Monday, August 24, 2015

How Well Do You Know Your Collection API?

I recently spent some time going over the Java collection API and even though, it can be said it is one of the most used API in everyday programming with Java, I still had some "Oh I totally forgot about that" moments to "I did not even know that was so" realizations.

I will note down some of the interesting observations in this post, being as succinct as possible and backing with code examples when needed. It is intended to be a place I can always consult to get an overview of the API.

Sunday, August 16, 2015

Embedding ElasticSearch In a Spring Application

This blog post will show how to have ElasticSearch embedded in a Spring Application.


Why Embed ElasticSearch in an application? Simple. To reduce the infrastructure overhead an application needs in other to run, making it more portable.

It is also for the same reason you will want to embed, say a web server, within your application.

It is especially appropriate to have ElasticSearch embedded when the use case does not require the distributed features of ElasticSearch and all that is needed is just a single node.

Tuesday, August 04, 2015

Video Courses? Maybe, Maybe Not.

Sometimes last week I got to learn that one of my blog posts inspired folks at Webucator to make a video tutorial.

The video, which is seen below, is about a feature in Spring MVC. it was inspired by the post Injecting and Binding Objects to Spring MVC Controllers

I recently published a series of post on introducing Servlet based web application development in Java. The original idea was supposed to have the topic covered in a single post, not a series, but as soon as I started writing, it became obvious that the topic at hand is too broad to fit into a single post.

This sort of realization is fast becoming the norm when considering blogging tutorials that relates to Java, as the landscape is quite extensive, having various moving parts that an attempt to write short, relatively beginner level tutorials is almost impossible.

With this video, I might have just been inspired to consider video courses, as those seem to provide the apt medium for covering the vast landscape that is Java software development.

...or maybe not? as making videos definitely requires a whole lot more time... time, the luxury I currently do not have much of. :)

We'll see..

...and oh, by the way the folks at Webucator do offer Java Fundamental courses... You might want to check them out.

Friday, July 31, 2015

Introduction to Spring Boot as a Servlet Based Web Application Framework

This is the fifth and last post in the series on Introduction to servlet based web application in java. The previous posts in this series are:
  1. Introduction to the Servlet API, Web Server and Servlet Container
  2. Introduction to .war Packaging and Maven
  3. Quick Overview of Basic Maven Concepts
  4. How to Create .war Files with Maven Archetypes and Deploy to Tomcat
  5. How to Create .war Files with IntelliJ and Deploy to Tomcat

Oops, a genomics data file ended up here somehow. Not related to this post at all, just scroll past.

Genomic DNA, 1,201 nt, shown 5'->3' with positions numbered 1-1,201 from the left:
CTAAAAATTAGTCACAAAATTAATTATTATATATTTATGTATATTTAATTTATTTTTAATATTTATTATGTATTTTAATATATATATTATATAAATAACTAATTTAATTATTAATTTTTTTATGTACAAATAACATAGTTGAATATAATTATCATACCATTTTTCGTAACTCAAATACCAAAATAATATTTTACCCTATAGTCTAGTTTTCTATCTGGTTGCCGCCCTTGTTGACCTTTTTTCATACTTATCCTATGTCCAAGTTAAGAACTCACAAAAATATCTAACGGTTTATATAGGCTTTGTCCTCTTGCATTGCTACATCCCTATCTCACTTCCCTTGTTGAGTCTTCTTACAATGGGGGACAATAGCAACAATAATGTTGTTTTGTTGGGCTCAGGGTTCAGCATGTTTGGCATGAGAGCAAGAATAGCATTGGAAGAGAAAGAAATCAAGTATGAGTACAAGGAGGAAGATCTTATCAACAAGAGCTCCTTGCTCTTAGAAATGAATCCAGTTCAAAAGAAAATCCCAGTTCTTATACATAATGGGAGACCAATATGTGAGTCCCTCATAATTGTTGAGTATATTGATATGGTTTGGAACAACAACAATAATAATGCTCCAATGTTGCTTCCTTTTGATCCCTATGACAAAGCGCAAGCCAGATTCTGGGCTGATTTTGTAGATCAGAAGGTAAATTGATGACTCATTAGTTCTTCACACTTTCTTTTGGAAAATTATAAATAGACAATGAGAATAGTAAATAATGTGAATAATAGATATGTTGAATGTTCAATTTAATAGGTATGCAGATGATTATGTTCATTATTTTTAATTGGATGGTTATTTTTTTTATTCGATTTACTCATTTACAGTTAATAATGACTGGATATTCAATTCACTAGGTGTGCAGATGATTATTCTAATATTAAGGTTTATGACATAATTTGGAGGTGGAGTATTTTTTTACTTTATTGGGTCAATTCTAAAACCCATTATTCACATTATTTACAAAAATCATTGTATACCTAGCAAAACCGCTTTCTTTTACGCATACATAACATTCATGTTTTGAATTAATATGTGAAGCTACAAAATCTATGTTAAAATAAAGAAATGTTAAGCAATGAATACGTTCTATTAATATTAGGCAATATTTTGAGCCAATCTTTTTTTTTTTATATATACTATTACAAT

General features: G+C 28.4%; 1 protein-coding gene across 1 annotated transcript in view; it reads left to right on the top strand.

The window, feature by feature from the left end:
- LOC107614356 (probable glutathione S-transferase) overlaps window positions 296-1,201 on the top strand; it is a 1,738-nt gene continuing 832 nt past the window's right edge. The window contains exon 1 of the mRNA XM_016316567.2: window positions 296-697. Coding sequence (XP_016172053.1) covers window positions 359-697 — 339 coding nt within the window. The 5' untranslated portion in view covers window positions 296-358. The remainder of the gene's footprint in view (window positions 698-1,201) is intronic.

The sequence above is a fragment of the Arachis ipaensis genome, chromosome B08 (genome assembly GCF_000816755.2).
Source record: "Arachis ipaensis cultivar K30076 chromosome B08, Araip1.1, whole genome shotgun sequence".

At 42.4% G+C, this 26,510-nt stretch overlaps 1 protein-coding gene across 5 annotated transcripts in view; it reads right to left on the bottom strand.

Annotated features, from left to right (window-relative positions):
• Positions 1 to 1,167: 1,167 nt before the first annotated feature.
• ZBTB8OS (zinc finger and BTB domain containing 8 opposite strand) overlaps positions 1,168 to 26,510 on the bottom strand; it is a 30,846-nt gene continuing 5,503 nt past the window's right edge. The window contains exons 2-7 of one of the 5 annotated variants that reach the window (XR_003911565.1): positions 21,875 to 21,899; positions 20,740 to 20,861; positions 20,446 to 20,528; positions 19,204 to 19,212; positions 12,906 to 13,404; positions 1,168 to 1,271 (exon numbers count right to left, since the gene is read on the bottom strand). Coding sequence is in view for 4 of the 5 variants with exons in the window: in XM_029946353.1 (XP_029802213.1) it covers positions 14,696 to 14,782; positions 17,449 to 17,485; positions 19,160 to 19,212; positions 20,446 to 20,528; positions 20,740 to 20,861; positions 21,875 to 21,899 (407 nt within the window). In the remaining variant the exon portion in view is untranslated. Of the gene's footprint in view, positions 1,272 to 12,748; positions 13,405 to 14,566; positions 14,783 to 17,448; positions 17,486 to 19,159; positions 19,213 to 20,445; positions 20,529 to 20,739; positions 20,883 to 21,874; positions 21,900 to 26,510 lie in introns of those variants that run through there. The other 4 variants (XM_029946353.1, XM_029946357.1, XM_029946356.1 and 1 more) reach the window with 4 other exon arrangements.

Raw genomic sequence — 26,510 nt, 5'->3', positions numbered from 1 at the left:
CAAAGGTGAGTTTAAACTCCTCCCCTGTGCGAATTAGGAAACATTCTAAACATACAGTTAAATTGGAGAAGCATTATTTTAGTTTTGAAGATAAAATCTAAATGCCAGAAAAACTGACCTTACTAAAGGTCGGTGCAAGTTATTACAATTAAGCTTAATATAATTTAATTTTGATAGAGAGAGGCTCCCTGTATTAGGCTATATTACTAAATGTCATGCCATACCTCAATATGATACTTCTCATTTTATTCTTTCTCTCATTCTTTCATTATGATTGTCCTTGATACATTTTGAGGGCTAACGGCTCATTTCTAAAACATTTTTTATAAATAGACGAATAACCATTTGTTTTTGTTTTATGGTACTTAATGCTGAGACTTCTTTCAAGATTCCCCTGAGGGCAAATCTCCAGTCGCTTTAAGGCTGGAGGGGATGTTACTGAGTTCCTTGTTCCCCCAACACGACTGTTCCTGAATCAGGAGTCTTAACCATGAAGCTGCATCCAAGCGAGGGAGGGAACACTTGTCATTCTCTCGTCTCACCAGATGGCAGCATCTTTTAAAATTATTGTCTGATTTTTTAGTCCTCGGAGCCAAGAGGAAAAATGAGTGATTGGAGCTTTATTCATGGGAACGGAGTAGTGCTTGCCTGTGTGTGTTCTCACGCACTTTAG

These posts have touched on web servers and containers, the servlet API, packaging war files and how to achieve this using built in support in IDE or via maven archetype. This post would conclude the series by taking a look at Spring boot.

How to Create .war Files with IntelliJ and Deploy to Tomcat

This post is the fourth post in the series of post on Introduction to Servlet based web application development in Java.

Previous post shows how to create Maven projects, package and deploy to either a standalone server or an embedded server, by directly using the Maven archetype; but since in practice, an IDE would be used for development, this post shows how to do the same using an IDE.

Intellij IDEA is used in this post. If using other IDEA (say Eclipse or NetBeans) you would have to consult the help section or online documentation for the corresponding steps in the IDE you use.

This post is adapted from Developing a Java EE application. A post which shows how to create and run a JEE web application, but it does not accomplish this with Maven and uses Glassfish as the application server instead of Tomcat which we are interested in.

What this post does is to modify the steps to include usage of Maven and then show steps on how to deploy to Tomcat

How to Create .war Files with Maven Archetypes and Deploy to Tomcat

 Maven Archetypes are project templating mechanism, implemented as a Maven plugin.Archetypes make it possible to define the barebone of a project’s structure and then use that to create other projects.

This post, which is the fourth in a series of posts on Servlet based web application development in Java, shows how Maven archetypes can be used to generate a Web application Maven project; how to edit it to print “hello world”; and also, how you can use Maven to package it up so it can be deployed to a Servlet container.

We would make use of two Maven archetypes to achieve this:
1. The maven-archetype-webapp  and
2. The Servlet3-maven-archetype

Let's get down to business

Quick Overview of Basic Maven Concepts

This post is the third in the series of posts that Introduces Servlet based web application development in Java. It would be an overview of Maven and it serves to provide the necessary basic information about Maven before we proceed to other post in the series that touches on how to use Maven to package .war files and to use archetypes to create and deploy a .war to Tomcat.

An in depth coverage of these Maven concepts or Maven capabilities in general is not something that can be covered in a single blogpost; what this post does then is to only touch on some of the concepts, especially the ones that would help in making sense of the topics that will be addressed further on in this series of post.